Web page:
UHERO BRIEFS ARE CIRCULATED TO STIMULATE DISCUSSION AND CRITICAL COMMENT. THE VIEWS EXPRESSED ARE THOSE OF THE INDIVIDUAL AUTHORS. WHILE BRIEFS BENEFIT FROM ACTIVE UHERO DISCUSSION, THEY HAVE NOT UNDERGONE FORMAL ACADEMIC PEER REVIEW.
By Rachel Inafuku, Justin Tyndall, and Carl Bonham
Home prices in Hawaii are among the highest in the nation: in 2021 the median single-family home resale price was about two and a half times the national median. One of the factors that may explain Hawaii’s high home prices are government regulations that limit the ability of the housing market to create the units necessary to meet demand.
While clearly important to the production of new housing, regulatory barriers are difficult to measure. To study the impact of regulation on housing markets across the country, researchers have often relied on the Wharton Residential Land Use Regulatory Index (Wharton Index). The methodology relies on surveying public officials to quantify the stringency of local regulation surrounding new home production. Unfortunately, the Wharton Index excludes the state’s housing markets, resulting in the elimination of Hawaii from many national studies on the burden of housing regulation. To fill this gap, UHERO administered the Wharton Index survey across Hawaii counties in 2021. This brief presents the first results from the survey findings.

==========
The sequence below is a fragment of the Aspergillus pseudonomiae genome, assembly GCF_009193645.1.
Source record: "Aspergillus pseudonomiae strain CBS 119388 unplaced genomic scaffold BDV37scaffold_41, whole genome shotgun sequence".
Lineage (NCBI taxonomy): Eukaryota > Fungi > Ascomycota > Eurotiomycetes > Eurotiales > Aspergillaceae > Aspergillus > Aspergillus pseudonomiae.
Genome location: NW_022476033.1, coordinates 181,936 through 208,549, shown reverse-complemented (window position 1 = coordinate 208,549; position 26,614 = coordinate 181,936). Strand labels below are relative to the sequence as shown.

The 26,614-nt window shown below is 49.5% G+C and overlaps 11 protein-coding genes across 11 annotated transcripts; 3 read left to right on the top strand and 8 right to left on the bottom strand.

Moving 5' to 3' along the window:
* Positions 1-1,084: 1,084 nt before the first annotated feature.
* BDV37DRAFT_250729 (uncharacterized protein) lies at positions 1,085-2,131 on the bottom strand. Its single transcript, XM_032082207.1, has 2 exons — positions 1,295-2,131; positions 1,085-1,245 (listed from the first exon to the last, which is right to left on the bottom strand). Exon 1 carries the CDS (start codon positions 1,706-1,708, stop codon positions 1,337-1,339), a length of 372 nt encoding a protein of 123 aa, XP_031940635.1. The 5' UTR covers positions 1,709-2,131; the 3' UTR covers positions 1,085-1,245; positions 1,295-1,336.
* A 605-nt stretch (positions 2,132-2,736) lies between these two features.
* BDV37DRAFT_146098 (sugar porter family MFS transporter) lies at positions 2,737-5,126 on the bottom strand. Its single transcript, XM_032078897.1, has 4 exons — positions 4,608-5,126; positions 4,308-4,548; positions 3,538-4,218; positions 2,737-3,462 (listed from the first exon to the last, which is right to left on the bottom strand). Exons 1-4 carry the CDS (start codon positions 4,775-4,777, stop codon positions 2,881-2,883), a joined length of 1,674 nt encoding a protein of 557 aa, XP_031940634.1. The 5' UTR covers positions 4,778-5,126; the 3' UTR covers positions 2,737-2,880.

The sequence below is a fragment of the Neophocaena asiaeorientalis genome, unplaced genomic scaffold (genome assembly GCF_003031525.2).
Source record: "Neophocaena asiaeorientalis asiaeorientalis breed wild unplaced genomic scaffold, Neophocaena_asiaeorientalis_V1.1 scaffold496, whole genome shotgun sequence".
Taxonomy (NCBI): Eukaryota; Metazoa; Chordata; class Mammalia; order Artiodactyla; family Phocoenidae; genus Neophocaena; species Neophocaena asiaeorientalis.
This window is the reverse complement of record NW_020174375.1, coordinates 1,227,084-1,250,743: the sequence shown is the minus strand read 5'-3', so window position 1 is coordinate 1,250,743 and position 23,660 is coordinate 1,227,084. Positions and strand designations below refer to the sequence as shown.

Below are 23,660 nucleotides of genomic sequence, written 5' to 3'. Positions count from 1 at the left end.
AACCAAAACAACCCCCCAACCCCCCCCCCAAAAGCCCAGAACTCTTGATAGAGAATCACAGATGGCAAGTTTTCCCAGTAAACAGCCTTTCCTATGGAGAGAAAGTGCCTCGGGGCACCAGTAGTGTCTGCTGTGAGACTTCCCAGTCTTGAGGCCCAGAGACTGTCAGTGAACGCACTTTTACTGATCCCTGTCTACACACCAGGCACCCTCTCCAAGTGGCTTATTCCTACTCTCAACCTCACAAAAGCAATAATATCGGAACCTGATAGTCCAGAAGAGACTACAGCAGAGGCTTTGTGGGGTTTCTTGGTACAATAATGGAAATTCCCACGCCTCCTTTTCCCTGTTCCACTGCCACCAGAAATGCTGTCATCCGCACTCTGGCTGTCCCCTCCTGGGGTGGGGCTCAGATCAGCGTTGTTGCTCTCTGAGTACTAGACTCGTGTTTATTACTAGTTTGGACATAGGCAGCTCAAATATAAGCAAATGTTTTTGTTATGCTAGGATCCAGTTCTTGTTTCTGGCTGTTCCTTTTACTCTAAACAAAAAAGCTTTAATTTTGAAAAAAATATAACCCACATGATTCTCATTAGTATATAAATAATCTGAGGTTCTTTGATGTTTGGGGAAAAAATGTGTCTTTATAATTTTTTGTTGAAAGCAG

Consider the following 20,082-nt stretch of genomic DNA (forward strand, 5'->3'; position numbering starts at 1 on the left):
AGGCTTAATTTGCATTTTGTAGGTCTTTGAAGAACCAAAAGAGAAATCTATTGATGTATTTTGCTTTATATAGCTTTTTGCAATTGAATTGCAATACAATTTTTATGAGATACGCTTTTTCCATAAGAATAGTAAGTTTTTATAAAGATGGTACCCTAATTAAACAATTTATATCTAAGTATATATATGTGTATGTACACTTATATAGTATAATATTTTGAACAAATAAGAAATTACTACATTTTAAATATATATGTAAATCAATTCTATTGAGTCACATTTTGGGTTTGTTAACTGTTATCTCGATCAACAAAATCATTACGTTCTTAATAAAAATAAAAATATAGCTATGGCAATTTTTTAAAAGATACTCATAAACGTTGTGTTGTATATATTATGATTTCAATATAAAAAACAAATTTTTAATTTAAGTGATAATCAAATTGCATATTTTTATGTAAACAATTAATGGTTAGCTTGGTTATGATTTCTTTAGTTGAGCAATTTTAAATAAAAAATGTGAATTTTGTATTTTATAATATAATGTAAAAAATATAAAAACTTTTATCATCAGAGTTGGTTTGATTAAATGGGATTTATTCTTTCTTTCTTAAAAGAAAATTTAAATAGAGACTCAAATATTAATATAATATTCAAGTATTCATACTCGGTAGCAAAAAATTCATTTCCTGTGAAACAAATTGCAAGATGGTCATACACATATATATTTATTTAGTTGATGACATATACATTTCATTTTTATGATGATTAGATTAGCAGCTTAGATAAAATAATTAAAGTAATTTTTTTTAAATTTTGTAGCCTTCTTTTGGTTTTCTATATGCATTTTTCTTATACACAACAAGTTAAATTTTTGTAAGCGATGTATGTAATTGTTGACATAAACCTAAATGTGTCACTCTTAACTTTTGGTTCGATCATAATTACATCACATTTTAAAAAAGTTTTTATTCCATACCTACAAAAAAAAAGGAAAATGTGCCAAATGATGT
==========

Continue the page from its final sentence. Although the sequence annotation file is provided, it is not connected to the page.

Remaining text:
Executive Director Carl Bonham explains in the first episode of our new video series “UHERO Focus”
1 thought on “Measuring the Burden of Housing Regulation in Hawaii”
I’m working with the Hawaii County Mayor to improve the island’s building permit process. I’m wondering, have you every attempted to quantify the economic impact of building permit delays? My simple (hopefully not simple minded) question is: what does a day’s delay cost the local economy?
We know that the local permit management system is badly broken, with an average 90 day permit processing time, when verifiable research indicates that, given a complete application for a New Residential project, it only takes less that 4 hours to do a plan review that satisfies building code requirements.